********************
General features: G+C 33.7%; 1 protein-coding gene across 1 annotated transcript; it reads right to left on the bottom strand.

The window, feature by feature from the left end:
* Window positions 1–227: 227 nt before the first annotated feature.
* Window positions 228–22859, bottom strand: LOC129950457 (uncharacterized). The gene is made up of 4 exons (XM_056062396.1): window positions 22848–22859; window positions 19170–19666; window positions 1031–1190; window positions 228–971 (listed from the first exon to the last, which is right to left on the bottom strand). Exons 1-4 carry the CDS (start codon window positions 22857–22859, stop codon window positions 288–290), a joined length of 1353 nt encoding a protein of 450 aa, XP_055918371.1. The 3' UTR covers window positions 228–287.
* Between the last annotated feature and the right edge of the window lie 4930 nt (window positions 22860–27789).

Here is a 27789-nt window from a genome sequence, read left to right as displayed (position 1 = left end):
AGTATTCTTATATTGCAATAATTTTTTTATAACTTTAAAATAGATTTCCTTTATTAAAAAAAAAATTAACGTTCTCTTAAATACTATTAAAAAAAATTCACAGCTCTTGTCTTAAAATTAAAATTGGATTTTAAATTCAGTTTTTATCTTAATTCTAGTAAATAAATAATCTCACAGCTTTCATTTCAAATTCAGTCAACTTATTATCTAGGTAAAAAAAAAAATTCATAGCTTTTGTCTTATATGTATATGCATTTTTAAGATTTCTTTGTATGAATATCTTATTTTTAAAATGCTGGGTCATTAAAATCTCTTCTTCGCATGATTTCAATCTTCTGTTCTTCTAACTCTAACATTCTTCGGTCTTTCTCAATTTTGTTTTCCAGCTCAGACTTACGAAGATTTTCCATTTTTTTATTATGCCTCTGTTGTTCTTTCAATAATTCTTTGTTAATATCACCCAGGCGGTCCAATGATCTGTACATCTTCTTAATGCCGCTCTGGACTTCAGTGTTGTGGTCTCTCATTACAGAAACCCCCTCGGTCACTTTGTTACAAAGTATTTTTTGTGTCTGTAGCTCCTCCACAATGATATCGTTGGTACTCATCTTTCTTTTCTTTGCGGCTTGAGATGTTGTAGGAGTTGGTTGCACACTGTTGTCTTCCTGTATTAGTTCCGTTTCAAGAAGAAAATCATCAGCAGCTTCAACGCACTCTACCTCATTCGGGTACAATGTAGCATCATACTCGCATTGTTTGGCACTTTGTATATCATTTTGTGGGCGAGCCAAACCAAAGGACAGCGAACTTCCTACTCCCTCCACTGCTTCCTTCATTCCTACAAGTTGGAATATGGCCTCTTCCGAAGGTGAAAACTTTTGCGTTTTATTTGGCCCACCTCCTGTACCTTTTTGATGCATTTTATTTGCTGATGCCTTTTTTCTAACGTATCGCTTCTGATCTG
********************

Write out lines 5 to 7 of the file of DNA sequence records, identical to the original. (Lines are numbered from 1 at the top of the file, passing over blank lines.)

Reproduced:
* Between the last annotated feature and the right edge of the window lie 4930 nt (window positions 22860–27789).

Here is a 27789-nt window from a genome sequence, read left to right as displayed (position 1 = left end):
AGTATTCTTATATTGCAATAATTTTTTTATAACTTTAAAATAGATTTCCTTTATTAAAAAAAAAATTAACGTTCTCTTAAATACTATTAAAAAAAATTCACAGCTCTTGTCTTAAAATTAAAATTGGATTTTAAATTCAGTTTTTATCTTAATTCTAGTAAATAAATAATCTCACAGCTTTCATTTCAAATTCAGTCAACTTATTATCTAGGTAAAAAAAAAAATTCATAGCTTTTGTCTTATATGTATATGCATTTTTAAGATTTCTTTGTATGAATATCTTATTTTTAAAATGCTGGGTCATTAAAATCTCTTCTTCGCATGATTTCAATCTTCTGTTCTTCTAACTCTAACATTCTTCGGTCTTTCTCAATTTTGTTTTCCAGCTCAGACTTACGAAGATTTTCCATTTTTTTATTATGCCTCTGTTGTTCTTTCAATAATTCTTTGTTAATATCACCCAGGCGGTCCAATGATCTGTACATCTTCTTAATGCCGCTCTGGACTTCAGTGTTGTGGTCTCTCATTACAGAAACCCCCTCGGTCACTTTGTTACAAAGTATTTTTTGTGTCTGTAGCTCCTCCACAATGATATCGTTGGTACTCATCTTTCTTTTCTTTGCGGCTTGAGATGTTGTAGGAGTTGGTTGCACACTGTTGTCTTCCTGTATTAGTTCCGTTTCAAGAAGAAAATCATCAGCAGCTTCAACGCACTCTACCTCATTCGGGTACAATGTAGCATCATACTCGCATTGTTTGGCACTTTGTATATCATTTTGTGGGCGAGCCAAACCAAAGGACAGCGAACTTCCTACTCCCTCCACTGCTTCCTTCATTCCTACAAGTTGGAATATGGCCTCTTCCGAAGGTGAAAACTTTTGCGTTTTATTTGGCCCACCTCCTGTACCTTTTTGATGCATTTTATTTGCTGATGCCTTTTTTCTAACGTATCGCTTCTGATCTG